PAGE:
Let’s take a look at an example on how real estate commissions work
Bob is buying a $400,000 home that Susan is selling. Susan, the seller, has a real estate agent called a listing agent. Bob has his own real estate agent called a buyers agent.
Susan has offered 6% commission on the sale of the home.
Usually the listing agent will make 3% of the purchase price as a commission, and the buyer’s agent will also make around 3%. In this situation this works out to $24,000 or $12,000 per agent. Remember, these percentages are always negotiable, and there is no legal statute defining how much commission real estate agents should be paid or must charge the consumer.
So now that we understand how much is being paid in commission, we can answer the bigger question that brought you here.
Who pays real estate commission?
The short answer is the seller pays the commission. The longer answer is that the buyer technically pays both commissions in the purchase price of the home. It’s like saying if you buy a car, the dealer pays for the tires on the car. The dealer doesn’t pay for it. It’s included in the purchase price, just like in this situation. Bob is actually paying the $24,000 for agent fees in his purchase price of $400,000. For most folks, when you amortize the commissions paid in the purchase price, a home owner like Bob will actually spend his first 2-3 years paying off agent commissions. That’s crazy.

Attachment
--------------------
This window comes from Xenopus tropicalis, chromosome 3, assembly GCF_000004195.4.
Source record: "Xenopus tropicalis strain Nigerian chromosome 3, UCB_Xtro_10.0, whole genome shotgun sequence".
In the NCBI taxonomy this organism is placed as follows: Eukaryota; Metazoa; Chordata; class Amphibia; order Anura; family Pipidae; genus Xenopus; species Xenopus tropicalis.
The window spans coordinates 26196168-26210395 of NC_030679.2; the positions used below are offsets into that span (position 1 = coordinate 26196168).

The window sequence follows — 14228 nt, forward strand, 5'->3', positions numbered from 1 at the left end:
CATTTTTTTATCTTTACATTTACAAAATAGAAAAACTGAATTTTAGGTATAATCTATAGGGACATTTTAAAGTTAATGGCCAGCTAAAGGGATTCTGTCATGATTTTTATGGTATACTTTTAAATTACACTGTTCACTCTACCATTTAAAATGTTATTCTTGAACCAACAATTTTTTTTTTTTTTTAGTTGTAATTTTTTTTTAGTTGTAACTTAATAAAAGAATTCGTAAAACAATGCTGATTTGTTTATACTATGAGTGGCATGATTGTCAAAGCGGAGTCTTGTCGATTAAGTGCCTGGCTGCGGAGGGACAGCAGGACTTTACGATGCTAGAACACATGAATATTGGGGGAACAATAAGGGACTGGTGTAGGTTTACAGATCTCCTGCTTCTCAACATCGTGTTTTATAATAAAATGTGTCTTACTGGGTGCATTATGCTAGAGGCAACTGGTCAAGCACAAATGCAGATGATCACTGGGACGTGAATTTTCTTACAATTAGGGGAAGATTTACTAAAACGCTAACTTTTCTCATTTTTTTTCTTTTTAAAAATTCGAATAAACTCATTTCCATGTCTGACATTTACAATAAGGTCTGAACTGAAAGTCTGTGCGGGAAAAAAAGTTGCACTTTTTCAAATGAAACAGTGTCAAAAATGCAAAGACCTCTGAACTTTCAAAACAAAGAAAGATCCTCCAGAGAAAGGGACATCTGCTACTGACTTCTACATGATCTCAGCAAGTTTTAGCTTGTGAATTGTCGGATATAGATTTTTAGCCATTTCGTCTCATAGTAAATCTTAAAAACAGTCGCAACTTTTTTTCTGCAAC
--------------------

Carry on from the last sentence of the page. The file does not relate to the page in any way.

Looking to buy or sell a house without paying commission?
Trelora real estate serves the Colorado Front Range, Summit County and Seattle Metro Area and our mission is simple: full service real estate for a fraction of the cost. When you hire a traditional agent to help you buy or sell your home, you pay that agent 3-6% of the home’s value.
When you hire Trelora, you pay one flat fee rather than a variable commission on the price of your home. You’ll also get best-in-class customer service. A team of expert agents who close hundreds of deals per year. And a proprietary technology platform that puts you in the driver’s seat and an average refund of $13,500 in Colorado and $18,000 in Seattle.
Christopher has been been in the Real Estate industry for 8 years and has had the opportunity to close over 1,000 deals while acting as the Managing Broker for thousands more. Christopher is passionate about continuing to find ways to simplify, maximize, and serve Trelora’s clients exceptionally well and spends his time building teams to deliver high levels of service. When not doing real estate Christopher can be seen training for marathons and ultra relays with his 2 year old daughter, eating pizza, and drinking a steady stream of Diet Coke.